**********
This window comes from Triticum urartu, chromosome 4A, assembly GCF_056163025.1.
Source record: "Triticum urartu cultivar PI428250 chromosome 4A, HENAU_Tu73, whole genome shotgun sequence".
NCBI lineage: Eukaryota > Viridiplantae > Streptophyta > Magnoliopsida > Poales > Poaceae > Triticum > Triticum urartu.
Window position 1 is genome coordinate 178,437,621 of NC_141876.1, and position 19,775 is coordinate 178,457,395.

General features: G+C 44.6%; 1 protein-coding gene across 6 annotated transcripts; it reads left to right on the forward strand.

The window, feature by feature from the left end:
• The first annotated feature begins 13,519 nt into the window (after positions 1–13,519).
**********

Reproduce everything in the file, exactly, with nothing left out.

This window comes from Triticum urartu, chromosome 4A, assembly GCF_056163025.1.
Source record: "Triticum urartu cultivar PI428250 chromosome 4A, HENAU_Tu73, whole genome shotgun sequence".
NCBI lineage: Eukaryota > Viridiplantae > Streptophyta > Magnoliopsida > Poales > Poaceae > Triticum > Triticum urartu.
Window position 1 is genome coordinate 178,437,621 of NC_141876.1, and position 19,775 is coordinate 178,457,395.

General features: G+C 44.6%; 1 protein-coding gene across 6 annotated transcripts; it reads left to right on the forward strand.

The window, feature by feature from the left end:
• The first annotated feature begins 13,519 nt into the window (after positions 1–13,519).